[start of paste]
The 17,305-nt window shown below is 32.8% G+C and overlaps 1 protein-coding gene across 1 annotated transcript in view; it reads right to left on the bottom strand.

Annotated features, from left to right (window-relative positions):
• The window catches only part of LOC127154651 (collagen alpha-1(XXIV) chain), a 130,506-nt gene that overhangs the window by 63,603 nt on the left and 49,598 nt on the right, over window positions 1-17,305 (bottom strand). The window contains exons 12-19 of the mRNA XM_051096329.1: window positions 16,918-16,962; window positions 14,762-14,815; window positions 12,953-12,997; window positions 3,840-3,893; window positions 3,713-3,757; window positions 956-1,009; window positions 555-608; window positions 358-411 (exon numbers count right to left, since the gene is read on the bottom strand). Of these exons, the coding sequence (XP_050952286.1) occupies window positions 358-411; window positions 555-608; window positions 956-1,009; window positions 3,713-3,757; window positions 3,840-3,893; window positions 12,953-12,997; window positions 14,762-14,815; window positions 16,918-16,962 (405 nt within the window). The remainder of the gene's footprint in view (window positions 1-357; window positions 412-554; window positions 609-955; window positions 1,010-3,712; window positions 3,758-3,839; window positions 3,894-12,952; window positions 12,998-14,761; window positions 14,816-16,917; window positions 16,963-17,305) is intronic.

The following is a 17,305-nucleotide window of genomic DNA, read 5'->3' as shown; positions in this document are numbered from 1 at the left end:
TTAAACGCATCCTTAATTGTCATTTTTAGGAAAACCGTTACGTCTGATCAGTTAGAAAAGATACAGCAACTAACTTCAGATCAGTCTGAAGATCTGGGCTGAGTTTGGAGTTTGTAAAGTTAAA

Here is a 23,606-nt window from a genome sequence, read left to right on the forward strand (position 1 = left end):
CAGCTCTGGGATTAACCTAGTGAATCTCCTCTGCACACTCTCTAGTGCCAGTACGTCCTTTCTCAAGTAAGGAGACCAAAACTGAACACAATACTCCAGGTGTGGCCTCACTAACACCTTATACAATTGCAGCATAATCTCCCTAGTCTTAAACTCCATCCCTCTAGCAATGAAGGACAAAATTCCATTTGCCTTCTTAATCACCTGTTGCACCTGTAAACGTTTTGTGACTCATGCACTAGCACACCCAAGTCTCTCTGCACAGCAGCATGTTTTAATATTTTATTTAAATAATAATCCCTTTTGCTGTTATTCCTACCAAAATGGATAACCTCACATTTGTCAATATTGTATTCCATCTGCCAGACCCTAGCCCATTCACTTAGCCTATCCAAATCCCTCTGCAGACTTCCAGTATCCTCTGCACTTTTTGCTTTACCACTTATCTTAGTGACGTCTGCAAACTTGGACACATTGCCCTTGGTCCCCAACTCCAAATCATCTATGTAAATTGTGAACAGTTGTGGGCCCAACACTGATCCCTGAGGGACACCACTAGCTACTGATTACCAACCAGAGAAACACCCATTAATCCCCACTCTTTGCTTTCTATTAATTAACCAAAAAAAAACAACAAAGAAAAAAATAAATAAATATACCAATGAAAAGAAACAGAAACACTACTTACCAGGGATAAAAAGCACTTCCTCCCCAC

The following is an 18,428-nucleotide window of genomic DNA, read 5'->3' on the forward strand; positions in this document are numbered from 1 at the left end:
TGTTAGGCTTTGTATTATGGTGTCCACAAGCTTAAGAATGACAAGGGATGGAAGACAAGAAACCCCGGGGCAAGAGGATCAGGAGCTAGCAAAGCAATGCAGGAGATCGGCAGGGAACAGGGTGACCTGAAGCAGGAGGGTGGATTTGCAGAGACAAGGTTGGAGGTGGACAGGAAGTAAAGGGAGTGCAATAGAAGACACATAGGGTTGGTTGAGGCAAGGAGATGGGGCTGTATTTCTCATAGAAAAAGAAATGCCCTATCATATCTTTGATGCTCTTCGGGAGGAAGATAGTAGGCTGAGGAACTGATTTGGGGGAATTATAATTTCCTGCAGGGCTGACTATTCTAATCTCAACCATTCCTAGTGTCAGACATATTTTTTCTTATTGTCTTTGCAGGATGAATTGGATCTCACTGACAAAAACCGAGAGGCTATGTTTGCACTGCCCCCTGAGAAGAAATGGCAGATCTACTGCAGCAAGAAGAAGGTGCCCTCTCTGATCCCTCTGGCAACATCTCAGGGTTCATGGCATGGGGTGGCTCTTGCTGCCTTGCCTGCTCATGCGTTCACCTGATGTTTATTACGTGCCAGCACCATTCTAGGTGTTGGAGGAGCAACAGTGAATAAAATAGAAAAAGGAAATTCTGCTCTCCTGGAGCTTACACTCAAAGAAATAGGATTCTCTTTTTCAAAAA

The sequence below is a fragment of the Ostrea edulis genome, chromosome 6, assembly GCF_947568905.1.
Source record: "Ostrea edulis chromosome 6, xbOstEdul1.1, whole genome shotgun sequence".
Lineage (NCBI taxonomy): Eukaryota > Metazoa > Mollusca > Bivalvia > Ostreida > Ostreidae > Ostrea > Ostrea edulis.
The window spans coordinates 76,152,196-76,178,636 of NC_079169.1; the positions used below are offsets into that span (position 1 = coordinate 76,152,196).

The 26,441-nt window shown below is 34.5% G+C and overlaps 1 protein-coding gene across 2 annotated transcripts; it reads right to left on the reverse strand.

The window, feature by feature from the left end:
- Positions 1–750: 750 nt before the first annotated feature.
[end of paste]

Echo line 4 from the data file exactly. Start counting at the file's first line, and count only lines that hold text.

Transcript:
The following is a 17,305-nucleotide window of genomic DNA, read 5'->3' as shown; positions in this document are numbered from 1 at the left end: